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Politics

Japan plugs defense gap in southwest islands with new outposts

Two camps to open Tuesday as China grows more active at sea

Members of Japan's Ground Self-Defense Force conduct drills with the U.S. military on the southern island of Tanegashima. (Photo by Masaru Shioyama)

TOKYO -- Japan's Defense Ministry will open new Ground Self-Defense Force stations on two remote southwestern islands Tuesday, looking to boost deterrent capabilities amid the Chinese military buildup and maritime expansion.

The installations will help fill what Defense Minister Takeshi Iwaya calls a "vacuum" in the GSDF's presence on the Nansei Islands, a chain stretching southwest toward Taiwan.

The island chain spans about 1,200 km, from the Osumi archipelago off Kagoshima Prefecture -- at the southern tip of Kyushu, the southwestern island of Japan's main four -- to Yonaguni near the Taiwanese coast. They hold some defense installations, such as Air Self-Defense Force radar sites, but only Okinawa Prefecture's main island and Yonaguni have held GSDF garrisons.

Kagoshima's Amami Oshima, about halfway between the mainland part of the prefecture and Okinawa, will host around 550 personnel, including defensive troops, at a main camp and a subcamp. The main facility, charged with first response in emergencies, will feature surface-to-air missiles that could target aircraft or cruise missiles, while the subcamp will include surface-to-ship missiles.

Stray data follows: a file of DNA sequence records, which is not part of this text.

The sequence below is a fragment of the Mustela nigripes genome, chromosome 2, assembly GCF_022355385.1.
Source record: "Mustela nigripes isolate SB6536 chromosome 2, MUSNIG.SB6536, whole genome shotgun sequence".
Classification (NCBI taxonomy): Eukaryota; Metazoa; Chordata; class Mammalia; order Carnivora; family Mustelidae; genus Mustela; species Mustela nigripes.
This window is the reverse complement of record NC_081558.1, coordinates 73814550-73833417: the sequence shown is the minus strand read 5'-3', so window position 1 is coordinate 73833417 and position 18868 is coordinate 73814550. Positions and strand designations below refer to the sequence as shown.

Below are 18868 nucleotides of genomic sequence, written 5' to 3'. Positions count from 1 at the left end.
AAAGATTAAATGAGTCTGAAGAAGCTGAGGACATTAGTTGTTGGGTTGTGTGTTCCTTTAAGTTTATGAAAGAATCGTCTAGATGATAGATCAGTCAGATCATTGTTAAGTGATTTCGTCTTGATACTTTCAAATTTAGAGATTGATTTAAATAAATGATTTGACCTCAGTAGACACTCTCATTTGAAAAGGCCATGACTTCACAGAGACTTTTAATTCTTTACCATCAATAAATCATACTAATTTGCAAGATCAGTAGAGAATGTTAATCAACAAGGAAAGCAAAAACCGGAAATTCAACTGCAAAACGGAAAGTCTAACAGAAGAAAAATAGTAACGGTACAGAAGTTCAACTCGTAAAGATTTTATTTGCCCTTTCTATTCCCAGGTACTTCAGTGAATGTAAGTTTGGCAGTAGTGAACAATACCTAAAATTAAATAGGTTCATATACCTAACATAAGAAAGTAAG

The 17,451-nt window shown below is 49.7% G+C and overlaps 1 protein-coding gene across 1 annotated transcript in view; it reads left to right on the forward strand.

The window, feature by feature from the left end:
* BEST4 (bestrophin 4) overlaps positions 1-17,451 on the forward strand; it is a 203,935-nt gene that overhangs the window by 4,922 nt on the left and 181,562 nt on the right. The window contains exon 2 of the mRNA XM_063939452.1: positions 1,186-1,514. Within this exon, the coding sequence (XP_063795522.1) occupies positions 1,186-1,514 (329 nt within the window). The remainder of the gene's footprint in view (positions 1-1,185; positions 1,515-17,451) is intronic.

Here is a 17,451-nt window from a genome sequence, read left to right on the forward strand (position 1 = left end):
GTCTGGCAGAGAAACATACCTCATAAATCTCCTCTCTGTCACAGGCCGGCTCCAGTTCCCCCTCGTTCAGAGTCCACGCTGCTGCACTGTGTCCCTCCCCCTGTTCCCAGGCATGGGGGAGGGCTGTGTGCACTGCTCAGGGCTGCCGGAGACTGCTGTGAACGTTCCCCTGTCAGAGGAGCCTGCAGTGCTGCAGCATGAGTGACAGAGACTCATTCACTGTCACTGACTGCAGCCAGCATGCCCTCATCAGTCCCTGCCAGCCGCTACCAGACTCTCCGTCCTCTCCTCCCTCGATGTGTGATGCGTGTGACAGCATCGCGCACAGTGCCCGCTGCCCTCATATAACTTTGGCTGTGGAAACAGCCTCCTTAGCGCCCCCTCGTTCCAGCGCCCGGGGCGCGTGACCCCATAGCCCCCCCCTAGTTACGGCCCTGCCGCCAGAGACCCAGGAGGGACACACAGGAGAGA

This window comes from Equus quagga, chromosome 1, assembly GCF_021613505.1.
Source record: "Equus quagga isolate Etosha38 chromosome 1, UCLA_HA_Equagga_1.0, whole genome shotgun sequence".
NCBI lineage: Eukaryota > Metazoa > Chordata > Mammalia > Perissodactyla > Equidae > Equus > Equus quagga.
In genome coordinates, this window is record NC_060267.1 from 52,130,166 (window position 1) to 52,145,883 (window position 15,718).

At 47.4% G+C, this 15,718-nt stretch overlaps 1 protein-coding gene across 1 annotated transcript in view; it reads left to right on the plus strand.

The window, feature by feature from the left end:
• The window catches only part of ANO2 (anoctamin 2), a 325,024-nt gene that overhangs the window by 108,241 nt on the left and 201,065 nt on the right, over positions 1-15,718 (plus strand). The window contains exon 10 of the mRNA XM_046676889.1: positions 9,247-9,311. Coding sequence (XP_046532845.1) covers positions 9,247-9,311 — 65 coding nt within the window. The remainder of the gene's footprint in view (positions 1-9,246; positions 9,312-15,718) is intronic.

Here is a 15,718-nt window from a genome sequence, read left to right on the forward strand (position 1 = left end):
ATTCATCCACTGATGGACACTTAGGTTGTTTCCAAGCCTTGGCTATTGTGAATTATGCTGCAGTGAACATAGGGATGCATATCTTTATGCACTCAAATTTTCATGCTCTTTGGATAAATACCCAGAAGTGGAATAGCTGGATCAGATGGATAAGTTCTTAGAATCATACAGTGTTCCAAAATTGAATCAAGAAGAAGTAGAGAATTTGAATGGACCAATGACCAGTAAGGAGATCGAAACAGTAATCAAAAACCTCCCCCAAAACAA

Miyakojima, a part of Okinawa Prefecture between the main island and Yonaguni, will receive a garrison hosting around 380 defensive personnel. As early as 2020, surface-to-air and surface-to-ship missile units will be stationed there, for a total headcount of 700 to 800.

Amami Oshima, part of Japan's Kagoshima Prefecture, will hold one main garrison and one subbase. (Photo by Takuya Imai)

On the island of Ishigaki, between Miyakojima and Yonaguni, workers began clearing a site this month for a future installation set to house 500 to 600 personnel, including defensive and missile units.

Chinese aircraft and vessels have grown increasingly active near the Nansei Islands. In January 2018, a Chinese submarine sailed near the East China Sea's Senkaku Islands, which China claims as the Diaoyu. The Senkakus have been a flashpoint between Tokyo and Beijing.

Stationing troops on the Nansei Islands will help "fill the defense vacuum" there, Iwaya said. The new installations will allow for rapid deployment and "initial response in all manner of emergencies, including natural disasters," he said.

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